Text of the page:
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Heavy Fire: Shattered Spear [REVIEW]: Time Crisis Meets Call of Duty in This Budget On-Rails Shooter

5 Jun

Imagine my surprise when I popped in my review copy of Heavy Fire: Shattered Spear into my Xbox 360 expecting a fairly standard first person military shooter-and yet I couldn’t control my character’s movements in the space. That’s right: the game from developer Teyon Games and publisher Mastiff is an on-rails shooter. (And it’s a sequel in fact!) So think Time Crisis meets Call of Duty.

Shattered Spear involves a mission to rescue a spy with critical information about a nuclear launch happening in Iran. Each mission kicks off with your character saying what he’s about to do-though you can also read it on screen as well. I’d highly advise you to skip it since the dialogue is quite cheesy and juvenile, especially given the subject matter.

The controls are fairly simple, though they may take a while for you to get used to them-especially since you might have been expecting this game should be played with a light gun. You can enter into cover with the right stick, often with multiple options. But don’t think cover will also protect you as some enemies will still be able to hit you when you’re ducking behind that barrel.

The left stick will control your on-screen reticle for where you want to shoot. If you play a lot of FPS games, it will take a bit for you to get used to using the left stick as opposed to the right for aiming.

To replenish health and grenades, you’ll need to hit certain boxes throughout the levels. If you die, don’t worry-the last checkpoint was probably nearby. You’ll also have the opportunity to control sniping weapons, a tank, missiles from above and more throughout the twelve mission campaign.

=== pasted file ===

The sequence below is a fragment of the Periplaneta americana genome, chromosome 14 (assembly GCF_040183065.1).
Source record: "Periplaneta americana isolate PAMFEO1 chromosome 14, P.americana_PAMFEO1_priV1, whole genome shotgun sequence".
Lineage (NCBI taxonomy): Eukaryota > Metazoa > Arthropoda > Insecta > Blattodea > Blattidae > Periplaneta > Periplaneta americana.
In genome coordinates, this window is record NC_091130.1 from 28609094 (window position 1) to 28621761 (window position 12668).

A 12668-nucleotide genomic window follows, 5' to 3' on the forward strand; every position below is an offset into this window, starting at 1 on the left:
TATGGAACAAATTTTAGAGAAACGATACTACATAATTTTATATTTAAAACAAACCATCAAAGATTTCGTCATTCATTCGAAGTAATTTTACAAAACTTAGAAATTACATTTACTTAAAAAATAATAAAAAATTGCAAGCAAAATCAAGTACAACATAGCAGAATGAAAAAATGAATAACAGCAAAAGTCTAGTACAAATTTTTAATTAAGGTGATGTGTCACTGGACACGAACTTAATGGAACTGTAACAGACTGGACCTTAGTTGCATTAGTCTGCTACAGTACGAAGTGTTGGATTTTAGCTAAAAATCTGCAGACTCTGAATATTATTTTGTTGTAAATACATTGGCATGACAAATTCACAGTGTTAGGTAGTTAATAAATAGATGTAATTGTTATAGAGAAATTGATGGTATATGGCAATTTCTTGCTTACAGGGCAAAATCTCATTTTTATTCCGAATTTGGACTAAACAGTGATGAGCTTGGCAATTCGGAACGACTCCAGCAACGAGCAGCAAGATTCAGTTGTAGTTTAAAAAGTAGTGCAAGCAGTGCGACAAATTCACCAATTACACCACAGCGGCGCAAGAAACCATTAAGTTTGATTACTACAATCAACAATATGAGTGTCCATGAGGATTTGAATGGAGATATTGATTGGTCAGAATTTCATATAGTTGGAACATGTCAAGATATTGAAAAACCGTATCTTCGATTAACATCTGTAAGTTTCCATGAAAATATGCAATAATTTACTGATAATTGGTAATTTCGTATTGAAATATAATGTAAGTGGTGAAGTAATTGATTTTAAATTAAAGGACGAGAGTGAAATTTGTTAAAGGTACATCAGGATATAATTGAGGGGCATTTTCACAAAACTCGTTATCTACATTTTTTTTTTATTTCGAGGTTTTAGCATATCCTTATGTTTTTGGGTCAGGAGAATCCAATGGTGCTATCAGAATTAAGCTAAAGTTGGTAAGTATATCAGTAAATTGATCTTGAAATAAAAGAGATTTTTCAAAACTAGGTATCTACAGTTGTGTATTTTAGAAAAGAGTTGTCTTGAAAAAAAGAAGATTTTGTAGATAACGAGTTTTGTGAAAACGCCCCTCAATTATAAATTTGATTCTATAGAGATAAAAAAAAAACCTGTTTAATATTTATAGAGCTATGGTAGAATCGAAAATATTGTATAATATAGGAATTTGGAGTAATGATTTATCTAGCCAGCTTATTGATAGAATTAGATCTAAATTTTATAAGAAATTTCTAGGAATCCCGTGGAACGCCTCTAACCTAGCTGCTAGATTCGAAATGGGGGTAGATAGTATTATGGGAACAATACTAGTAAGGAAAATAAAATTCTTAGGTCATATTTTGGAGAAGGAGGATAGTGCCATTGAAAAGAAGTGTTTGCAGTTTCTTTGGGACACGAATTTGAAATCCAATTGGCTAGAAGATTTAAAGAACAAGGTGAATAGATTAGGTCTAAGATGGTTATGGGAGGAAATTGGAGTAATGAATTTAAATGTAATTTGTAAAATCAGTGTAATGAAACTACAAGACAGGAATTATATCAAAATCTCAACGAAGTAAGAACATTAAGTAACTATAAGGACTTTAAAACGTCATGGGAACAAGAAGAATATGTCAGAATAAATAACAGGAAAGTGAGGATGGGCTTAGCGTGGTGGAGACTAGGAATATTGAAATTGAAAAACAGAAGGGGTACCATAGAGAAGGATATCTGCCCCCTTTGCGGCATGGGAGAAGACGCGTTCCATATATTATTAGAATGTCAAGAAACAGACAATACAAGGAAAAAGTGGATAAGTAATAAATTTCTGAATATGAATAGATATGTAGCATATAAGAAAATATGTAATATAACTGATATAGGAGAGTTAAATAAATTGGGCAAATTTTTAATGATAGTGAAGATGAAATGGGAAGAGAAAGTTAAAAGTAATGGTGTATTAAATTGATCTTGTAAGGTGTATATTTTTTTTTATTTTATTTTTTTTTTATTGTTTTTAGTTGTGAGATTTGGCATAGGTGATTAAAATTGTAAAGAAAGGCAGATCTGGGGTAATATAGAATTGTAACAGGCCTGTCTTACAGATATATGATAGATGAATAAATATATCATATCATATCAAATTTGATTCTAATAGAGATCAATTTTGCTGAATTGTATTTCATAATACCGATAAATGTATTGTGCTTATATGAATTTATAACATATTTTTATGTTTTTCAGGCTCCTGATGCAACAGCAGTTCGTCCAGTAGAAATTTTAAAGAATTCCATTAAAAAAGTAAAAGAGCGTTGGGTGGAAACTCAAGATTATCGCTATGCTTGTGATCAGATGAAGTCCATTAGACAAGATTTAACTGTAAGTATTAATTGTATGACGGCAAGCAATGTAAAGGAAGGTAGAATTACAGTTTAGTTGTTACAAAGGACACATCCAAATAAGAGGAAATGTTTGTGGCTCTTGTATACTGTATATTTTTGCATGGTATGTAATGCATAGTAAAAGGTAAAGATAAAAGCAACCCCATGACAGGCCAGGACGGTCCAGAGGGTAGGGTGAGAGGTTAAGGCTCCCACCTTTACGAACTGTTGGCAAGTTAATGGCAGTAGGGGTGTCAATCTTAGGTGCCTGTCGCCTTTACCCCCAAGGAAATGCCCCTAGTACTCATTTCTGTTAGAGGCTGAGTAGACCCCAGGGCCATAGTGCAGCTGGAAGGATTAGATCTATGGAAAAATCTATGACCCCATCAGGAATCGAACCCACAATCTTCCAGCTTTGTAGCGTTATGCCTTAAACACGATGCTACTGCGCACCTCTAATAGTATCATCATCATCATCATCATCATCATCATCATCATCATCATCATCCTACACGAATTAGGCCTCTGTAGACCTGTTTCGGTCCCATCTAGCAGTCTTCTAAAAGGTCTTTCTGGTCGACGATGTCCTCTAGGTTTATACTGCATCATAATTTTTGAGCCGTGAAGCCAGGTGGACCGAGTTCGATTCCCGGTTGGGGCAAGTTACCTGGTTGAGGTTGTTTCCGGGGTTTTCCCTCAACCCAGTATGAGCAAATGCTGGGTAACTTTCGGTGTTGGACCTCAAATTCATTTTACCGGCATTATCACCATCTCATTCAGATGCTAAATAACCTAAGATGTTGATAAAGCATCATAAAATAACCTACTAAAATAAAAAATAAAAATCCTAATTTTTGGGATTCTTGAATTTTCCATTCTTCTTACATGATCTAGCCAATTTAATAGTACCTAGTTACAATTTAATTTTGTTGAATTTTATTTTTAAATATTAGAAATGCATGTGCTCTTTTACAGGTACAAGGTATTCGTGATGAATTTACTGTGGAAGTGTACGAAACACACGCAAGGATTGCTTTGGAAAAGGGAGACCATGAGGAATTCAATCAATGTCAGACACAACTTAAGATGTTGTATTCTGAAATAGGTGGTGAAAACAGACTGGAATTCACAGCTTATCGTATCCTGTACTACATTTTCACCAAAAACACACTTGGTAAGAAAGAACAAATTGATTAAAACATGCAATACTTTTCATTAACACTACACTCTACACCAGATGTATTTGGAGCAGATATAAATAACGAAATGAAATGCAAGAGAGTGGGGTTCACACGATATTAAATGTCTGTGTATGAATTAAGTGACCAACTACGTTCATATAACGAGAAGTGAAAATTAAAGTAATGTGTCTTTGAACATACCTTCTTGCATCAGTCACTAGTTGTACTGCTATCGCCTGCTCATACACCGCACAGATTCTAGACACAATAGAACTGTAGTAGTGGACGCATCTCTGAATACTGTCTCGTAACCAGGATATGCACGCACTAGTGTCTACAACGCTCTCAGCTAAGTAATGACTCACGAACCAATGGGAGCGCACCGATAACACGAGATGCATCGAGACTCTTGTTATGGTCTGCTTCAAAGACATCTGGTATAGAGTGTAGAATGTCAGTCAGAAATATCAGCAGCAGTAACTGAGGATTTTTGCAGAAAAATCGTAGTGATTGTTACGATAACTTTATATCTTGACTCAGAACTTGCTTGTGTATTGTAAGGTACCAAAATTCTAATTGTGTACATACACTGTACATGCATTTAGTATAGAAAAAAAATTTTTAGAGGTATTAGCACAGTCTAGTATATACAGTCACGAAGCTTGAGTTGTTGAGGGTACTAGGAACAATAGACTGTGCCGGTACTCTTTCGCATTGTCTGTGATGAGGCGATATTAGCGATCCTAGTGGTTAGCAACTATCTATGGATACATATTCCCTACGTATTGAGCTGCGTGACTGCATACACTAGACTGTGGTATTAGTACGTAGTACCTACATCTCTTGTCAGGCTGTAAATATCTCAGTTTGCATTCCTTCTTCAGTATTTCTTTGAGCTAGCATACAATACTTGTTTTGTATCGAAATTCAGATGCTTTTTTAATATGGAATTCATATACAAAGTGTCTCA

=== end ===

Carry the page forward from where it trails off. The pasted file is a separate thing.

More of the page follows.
Just like the masterpiece that was 50 Cent: Blood on the Sand, you earn points for kills, especially when you achieve headshots. And you will kill 1,000 enemies before the end of the game, far eclipsing the body count you’d likely achieve in any Call of Duty game.

You can easily clear all twelve missions in one sitting-I did it in about 90 minutes. After you complete the game, Veteran difficulty unlocks and the game literally starts you right again on the first mission.

You can also play Shattered Spear with three others via couch co-op, though I didn’t get a chance to with my roommate.

Shattered Spear, at times, was honestly laughable. I couldn’t even believe games like this were still made. The dialogue and plotline seemed thrown together. And yet I found the game incredibly addictive and didn’t find myself hating it as I played-something I can’t say for one or two AAA games from last year.

For $20, it’s almost, almost worth buying just for the sheer craziness of it. But there’s a lot of quality XBLA to be had for at that same price that are double the length of this one. If it was $10, I think I’d be recommending it. On the other hand, if you’re a fan of old school rail shooters, you might enjoy this and find it just as addictive as I did.

Heavy Fire: Shattered Spear It’s currently available on Xbox 360, PlayStation 3 and Windows PC.

* Disclosure: A copy of this game was provided by the publisher for the purposes of this review. *

Interview with Tom Hall on His Kickstarter for a Platform Adventure Game Creator Called Worlds of Wander

1 Apr

Know the name Tom Hall? You might not.

Know the name Commander Keen? That one, you probably do. You probably played a ton of games in that franchise in the 80s and 90s on your PC.

Some of the games Tom Hall worked on

Tom Hall helped pioneer platform PC games and now he’s back on Kickstarter like so many other important game designers from the 80s and 90s. His pitch, however, is not only for a platform game, but for a game creator that can help you make games.

The Kickstarter for Worlds of Wander (plus a game made on it called Secret Spaceship Club) is currently below $100,000 of a goal of $400,000 with less than three weeks to go. To help get the word out, I recently spoke with Hall about the Kickstarter, his background and more. Here’s what we discussed:

So for those who haven’t heard of the Worlds of Wander / Secret Spaceship Club Kickstarter, how would you describe the project?

Worlds of Wander is a suuuuper simple and fun platform game creation tool that comes with a fully-completed game, Secret Spaceship Club, so you can play the game, then go in the editor and tweak it a little, see how things work. As you get confident in that Simple Mode, you can switch to Advanced Mode and really make it your own. It does all the grunge work for you, so you just do the fun parts!